“Wall Of Glass” is the first track to preview his forthcoming album As You Were, due in October on Parlophone/Warner Brothers.
Let’s count the number of acoustic covers of hip hop songs that don’t suck. Zero? Sounds about right.
Remember downloading the Gourd’s version of “Gin and Juice” in the earliest days of filesharing? We all got a good chuckle out of that one. Jonathan Coulton made “Baby Got Back” sound like a John Denver outtake. But the worst of this genre is Dynamite Hack’s “Boyz In The Hood”. There’s always a sense of “ha ha ha aren’t we cute? aren’t we funny? get it? because we’re not gangster at all!” which ends up kind of gross. Or maybe I’m a humorless grump.
Acoustic covers of pop songs, on the other hand, can strip away the glossy production to reveal the solid bones of the songwriting underneath. I still like Travis’ earnest cover of “Baby One More Time” which made me realize how sad that song really is (“my loneliness is killing me”).
This Rihanna cover is somewhere in between. It’s not jokey at all, but it doesn’t really shed any additional light on the original. It sounds cool, and Alison Mosshart’s voice is smoky and menacing as ever. Which is good enough for an acoustic b-side.
From Hard Love, out now on Dead Oceans.
I never even heard of these guys until someone turned me on to this in-depth Stereogum feature by Ryan Leas where the author hangs out with Tim Showalter over a couple of years and watches the formation and evolution of the new album. It’s well written and worth reading even if you have no interest in the band. I didn’t, but the story is great, and it inspired me to check out the record.
And I’m glad I did.
It’s a good, psychedelic rock album about growing up and trying to get by in this world without being a selfish asshole. Which is something I think a lot of dudes have struggled with. I know I have. Still do.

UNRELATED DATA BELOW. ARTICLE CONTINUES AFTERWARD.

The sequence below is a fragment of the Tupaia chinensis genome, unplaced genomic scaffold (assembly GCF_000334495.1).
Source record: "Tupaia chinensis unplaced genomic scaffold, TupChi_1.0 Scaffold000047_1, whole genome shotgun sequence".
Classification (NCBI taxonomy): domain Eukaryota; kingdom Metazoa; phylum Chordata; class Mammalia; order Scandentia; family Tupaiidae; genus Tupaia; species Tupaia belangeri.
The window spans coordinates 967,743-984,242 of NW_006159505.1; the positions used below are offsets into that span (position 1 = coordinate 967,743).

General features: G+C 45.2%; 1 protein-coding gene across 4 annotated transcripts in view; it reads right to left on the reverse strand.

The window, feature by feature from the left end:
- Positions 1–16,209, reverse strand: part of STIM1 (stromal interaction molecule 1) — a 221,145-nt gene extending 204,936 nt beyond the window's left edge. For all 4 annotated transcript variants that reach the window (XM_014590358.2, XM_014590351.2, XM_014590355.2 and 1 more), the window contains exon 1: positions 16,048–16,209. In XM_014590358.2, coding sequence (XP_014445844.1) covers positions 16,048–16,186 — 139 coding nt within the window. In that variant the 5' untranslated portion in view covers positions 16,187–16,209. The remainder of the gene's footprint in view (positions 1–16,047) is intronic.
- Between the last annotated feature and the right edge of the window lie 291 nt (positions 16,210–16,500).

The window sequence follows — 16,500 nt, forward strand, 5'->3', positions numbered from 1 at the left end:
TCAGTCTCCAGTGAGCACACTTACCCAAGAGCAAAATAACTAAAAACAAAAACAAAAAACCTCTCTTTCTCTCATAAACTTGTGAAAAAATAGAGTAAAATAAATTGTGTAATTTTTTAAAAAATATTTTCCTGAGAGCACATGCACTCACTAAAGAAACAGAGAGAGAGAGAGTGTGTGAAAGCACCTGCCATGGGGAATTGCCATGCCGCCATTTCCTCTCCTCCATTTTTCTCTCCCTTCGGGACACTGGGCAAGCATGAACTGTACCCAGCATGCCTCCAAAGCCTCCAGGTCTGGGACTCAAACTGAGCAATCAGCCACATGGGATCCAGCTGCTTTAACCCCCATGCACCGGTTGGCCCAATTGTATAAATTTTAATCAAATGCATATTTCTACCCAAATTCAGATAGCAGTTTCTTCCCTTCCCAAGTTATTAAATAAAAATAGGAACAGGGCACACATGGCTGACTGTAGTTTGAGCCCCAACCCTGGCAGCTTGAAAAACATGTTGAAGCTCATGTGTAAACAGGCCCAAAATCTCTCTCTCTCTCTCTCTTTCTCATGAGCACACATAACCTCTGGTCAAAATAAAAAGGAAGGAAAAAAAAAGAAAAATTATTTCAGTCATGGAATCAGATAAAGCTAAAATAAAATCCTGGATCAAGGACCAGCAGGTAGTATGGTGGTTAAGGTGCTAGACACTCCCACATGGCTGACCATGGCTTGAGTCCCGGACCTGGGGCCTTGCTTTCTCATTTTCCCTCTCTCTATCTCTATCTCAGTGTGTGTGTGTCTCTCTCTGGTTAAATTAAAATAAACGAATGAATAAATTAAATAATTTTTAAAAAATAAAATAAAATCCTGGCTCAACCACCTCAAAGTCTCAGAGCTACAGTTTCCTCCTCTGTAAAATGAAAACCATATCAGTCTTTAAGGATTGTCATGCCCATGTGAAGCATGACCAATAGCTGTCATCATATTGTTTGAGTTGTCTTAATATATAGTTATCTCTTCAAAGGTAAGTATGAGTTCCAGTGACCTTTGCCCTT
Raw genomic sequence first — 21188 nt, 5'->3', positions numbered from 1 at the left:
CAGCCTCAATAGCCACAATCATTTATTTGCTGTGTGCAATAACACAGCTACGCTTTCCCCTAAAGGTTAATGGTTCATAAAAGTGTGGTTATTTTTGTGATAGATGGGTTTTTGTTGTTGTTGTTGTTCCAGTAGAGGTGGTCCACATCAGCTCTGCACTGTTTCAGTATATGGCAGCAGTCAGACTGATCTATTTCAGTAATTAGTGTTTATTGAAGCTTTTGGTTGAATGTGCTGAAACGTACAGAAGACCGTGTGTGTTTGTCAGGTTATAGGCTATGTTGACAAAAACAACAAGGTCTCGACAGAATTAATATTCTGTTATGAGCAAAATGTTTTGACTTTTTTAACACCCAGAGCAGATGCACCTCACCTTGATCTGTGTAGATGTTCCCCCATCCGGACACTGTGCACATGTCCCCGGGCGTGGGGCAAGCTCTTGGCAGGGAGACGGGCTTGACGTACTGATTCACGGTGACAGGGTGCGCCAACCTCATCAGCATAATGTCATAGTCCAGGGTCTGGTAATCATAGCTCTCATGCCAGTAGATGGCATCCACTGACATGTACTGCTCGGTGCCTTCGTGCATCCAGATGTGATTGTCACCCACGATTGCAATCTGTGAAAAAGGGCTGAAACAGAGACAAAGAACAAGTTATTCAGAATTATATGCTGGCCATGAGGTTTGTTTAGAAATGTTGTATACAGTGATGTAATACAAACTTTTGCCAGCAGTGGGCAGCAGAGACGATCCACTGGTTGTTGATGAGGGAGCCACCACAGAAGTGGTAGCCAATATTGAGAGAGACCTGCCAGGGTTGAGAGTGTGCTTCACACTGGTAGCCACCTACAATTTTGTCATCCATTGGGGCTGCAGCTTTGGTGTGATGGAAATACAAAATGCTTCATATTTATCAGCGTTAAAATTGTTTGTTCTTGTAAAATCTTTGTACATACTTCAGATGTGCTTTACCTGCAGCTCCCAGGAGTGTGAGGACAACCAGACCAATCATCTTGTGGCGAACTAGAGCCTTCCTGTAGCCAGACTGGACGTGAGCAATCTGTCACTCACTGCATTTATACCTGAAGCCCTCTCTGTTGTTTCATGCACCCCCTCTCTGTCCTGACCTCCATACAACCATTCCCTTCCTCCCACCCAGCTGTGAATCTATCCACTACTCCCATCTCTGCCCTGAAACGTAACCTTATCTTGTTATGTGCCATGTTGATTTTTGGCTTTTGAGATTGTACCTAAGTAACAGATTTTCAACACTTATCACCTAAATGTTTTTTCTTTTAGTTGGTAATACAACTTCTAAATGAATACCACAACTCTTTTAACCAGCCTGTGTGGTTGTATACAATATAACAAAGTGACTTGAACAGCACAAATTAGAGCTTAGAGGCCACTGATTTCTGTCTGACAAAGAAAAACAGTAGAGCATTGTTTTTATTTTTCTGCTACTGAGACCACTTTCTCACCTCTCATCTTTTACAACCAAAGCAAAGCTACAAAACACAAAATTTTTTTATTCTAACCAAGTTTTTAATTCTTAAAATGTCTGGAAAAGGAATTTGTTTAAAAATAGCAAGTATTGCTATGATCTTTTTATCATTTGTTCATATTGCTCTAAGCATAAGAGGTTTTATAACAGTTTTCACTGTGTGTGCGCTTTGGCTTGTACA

The video is trippy. Be careful what you ingest out there, kids.
From Coco Hames, out now on Merge Records.
A charming slice of Memphis garage pop from the former frontwoman of the Ettes. “Doesn’t matter what they say / ’cause I’m gonna get my way / if I don’t wanna go.” Right on.
Video: Phoenix – “J-Boy”
I have a real soft spot for electro-pop. There’s something about the lilting melodies and crystalline synths that brings me back to summers riding around on Honda Sprees jumping from one pool party to another. Except I didn’t have a Spree and I was rarely invited to pool parties as an awkward dope in junior high. But I could imagine the soundtrack and wax nostalgic, even at the time.
French popsters proved to be masters of the genre with 2009’s Wolfgang Amadeus Phoenix, an album so packed with perfect break-up/make-up songs that it became the soundtrack to bachelorette parties for two years.
And now the band is back with more of the same on their new album, Ti Amo. And like me, they’re in a nostalgic mood with a video homage to Italian variety shows from the 80s. I tweeted yesterday—largely in response to Ryan Adams’ continued obsession with glossy production—“If we’re going to emulate the 80s, can it least be The Smiths?” I guess not, but this is at least hummable and I can afford my own Spree now.
Ti Amo is due June 9 on Glassnote Records. Pre-order now.